Darkest Hour stands apart from more routine historical dramas.
Thanks to its relatively wide distribution, the Criterion Collection has defined the arthouse canon in the U.S. for a generation. However, there have been some holes in the collection's usually sterling taste. It's stuck almost entirely to films from North America, Europe and Japan. The few exceptions have been filmmakers like India's Satyajit Ray and Iran's Abbas Kiarostami, who are generally considered (especially in the U.S.) their country's best. According to an acquaintance who works for the company, the lackluster state of film preservation in the developing world (and even otherwise prosperous parts of East Asia) has a lot to do with this state of affairs. Still, it's hard to imagine an Eclipse set devoted to Bollywood films, even in less than pristine shape, selling less than obscure documentarians like Jean-Pierre Gorin and Allan King.
Martin Scorsese founded the World Cinema Foundation in 2007 in order to help preserve and restore (in collaboration with the Cineteca di Bologna) films made outside the West. However, at least in the U.S, it hasn't done much to gain them exposure. Apart from a week-long run for Edward Yang's "A Brighter Summer Day' at New York's Film Society of Lincoln Center, American runs for its films have been limited to one-off engagements at film festivals and rep houses, and until now, none of them have been available on Region 1 DVD or Blu-Ray. Rumors of a World Cinema Foundation/Criterion pact have been swirling for the past few years, and fortunately, they're true. "Martin Scorsese's World Cinema Project" contains six films restored by the foundation, on DVD or Blu-Ray, with a plethora of bonus features like video introductions by Scorsese and contemporary filmmakers from the countries where the films originated.
Moroccan director Ahmed El Maanouni's "Trances" (1981) starts off in a large concert hall, as excited youth wait for musicians to perform. "Trances" is centered around folk group Nass El Ghiwane, who combine poetic, politically conscious lyrics with a thunderous beat. (Two of its four members play percussion instruments.) It could have been satisfying if the entire film were a concert, but "Trances" proves to be quite digressive. El Maanouni gets intimate access to the band, including informal performances, lessons in Arabic scales and group discussions about getting ripped off by music industry pirates. Rather than being a concert film, a cinéma vérité documentary or a series of talking-heads interviews, "Trances" combines elements of all three. Throughout, it edits the music in a manner that lives up to the film's title—its closing few minutes cut between different Nass El Ghiwane songs. One interview subject describes Nass El Ghiwane as a theater troupe that happens to perform music, but their approach to music appeals to a rock'n'roll sensibility—Peter Gabriel's "Passion" was obviously influenced by them—without compromising their traditional Moroccan roots.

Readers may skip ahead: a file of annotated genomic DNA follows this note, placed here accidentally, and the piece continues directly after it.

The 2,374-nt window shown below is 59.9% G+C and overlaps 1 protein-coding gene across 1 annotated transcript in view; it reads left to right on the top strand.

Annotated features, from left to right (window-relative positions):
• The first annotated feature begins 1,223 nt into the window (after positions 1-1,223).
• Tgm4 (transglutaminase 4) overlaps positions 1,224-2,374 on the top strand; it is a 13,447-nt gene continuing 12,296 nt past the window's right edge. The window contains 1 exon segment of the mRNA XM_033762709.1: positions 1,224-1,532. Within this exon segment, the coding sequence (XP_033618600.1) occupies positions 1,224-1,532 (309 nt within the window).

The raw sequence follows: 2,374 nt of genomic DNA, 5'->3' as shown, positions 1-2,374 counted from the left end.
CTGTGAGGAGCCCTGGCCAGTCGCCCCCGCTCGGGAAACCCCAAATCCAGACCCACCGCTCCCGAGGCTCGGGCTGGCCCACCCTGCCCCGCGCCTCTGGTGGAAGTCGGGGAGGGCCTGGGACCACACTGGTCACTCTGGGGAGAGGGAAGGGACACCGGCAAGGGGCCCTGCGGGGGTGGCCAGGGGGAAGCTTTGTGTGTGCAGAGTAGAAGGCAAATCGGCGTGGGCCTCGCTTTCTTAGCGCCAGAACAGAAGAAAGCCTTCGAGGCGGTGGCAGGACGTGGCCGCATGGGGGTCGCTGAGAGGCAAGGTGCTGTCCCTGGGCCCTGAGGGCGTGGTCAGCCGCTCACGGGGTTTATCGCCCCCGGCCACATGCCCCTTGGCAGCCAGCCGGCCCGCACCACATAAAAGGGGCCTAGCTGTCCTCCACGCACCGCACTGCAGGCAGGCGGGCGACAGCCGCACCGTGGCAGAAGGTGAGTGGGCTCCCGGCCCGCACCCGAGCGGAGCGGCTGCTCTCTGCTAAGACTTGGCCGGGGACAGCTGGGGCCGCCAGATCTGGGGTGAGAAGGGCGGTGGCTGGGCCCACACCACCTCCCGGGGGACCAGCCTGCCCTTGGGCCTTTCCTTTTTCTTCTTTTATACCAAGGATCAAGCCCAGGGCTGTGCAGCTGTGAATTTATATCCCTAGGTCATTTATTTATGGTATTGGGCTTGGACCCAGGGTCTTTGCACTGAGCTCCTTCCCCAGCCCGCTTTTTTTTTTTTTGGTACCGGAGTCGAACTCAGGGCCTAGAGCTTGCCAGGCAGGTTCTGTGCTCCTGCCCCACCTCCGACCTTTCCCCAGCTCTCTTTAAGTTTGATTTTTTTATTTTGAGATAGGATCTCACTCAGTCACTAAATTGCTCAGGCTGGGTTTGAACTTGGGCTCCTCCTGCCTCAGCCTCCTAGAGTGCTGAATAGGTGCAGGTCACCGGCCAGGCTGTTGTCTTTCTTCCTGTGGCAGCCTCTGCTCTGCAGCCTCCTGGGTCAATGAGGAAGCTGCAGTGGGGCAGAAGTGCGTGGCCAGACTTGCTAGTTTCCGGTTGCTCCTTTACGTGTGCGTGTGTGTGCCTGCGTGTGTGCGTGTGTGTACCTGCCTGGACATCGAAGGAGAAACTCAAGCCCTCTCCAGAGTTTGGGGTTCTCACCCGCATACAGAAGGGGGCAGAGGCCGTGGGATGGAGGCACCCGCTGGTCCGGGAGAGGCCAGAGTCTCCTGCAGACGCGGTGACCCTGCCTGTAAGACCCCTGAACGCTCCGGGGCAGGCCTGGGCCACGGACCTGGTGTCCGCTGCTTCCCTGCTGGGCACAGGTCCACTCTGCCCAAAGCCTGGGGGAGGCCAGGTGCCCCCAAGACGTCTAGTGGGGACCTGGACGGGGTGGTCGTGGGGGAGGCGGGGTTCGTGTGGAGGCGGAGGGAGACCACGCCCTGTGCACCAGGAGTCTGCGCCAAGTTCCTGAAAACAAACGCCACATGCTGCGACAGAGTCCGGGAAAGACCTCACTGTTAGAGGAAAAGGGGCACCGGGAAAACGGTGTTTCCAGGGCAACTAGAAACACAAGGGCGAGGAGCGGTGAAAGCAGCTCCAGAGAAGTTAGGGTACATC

Senegalese director Djibril Diop Mambety's "Touki Bouki" (1973) is one of the most confident debut films ever made. While very much a product of its time and place, it shows how the freedoms inspired by the French New Wave could be taken in much different directions around the world. It depicts a young Senegalese couple's dreams of escaping to France. Mory (Magaye Niang) and Anta (Marene Niang) meet in Dakar, both feeling alienated with their country. Mory rips off a wealthy gay man and plans to use the proceeds to buy tickets on a boat to Paris. The narrative may not be particularly daring, but Mambety's direction is. The film's editing suggests a familiarity with the '60s American avant-garde, as well as early Godard. Josephine Baker's ode to Paris is used repeatedly on the soundtrack, to ironic effect. "Touki Bouki" has a frantic quality all its own, and if it was influenced by American and French cinema, its mystical streak and implicit nationalism are wholly African. It promised great things, but Mambety couldn't sustain a career as a filmmaker. He only went on to make three more films, two of them shorts.